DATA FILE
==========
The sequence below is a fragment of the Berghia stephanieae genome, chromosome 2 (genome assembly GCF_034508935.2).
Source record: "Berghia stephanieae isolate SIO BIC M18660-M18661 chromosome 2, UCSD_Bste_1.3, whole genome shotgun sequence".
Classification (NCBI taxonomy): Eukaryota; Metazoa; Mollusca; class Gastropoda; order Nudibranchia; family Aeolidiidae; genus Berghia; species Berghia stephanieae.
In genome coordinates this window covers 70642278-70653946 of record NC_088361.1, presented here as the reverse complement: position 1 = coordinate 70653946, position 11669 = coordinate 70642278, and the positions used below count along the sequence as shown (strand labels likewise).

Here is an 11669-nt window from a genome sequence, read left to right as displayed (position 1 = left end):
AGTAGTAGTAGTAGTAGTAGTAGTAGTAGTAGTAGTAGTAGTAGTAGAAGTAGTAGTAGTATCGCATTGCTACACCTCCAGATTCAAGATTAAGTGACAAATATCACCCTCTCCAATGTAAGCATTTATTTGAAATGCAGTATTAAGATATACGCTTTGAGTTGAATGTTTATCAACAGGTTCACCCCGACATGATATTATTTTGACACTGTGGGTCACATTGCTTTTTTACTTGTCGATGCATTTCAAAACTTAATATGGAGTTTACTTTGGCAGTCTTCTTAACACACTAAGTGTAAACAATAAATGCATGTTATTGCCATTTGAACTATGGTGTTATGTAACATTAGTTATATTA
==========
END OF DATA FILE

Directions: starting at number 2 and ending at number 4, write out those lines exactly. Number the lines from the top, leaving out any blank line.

Source record: "Berghia stephanieae isolate SIO BIC M18660-M18661 chromosome 2, UCSD_Bste_1.3, whole genome shotgun sequence".
Classification (NCBI taxonomy): Eukaryota; Metazoa; Mollusca; class Gastropoda; order Nudibranchia; family Aeolidiidae; genus Berghia; species Berghia stephanieae.
In genome coordinates this window covers 70642278-70653946 of record NC_088361.1, presented here as the reverse complement: position 1 = coordinate 70653946, position 11669 = coordinate 70642278, and the positions used below count along the sequence as shown (strand labels likewise).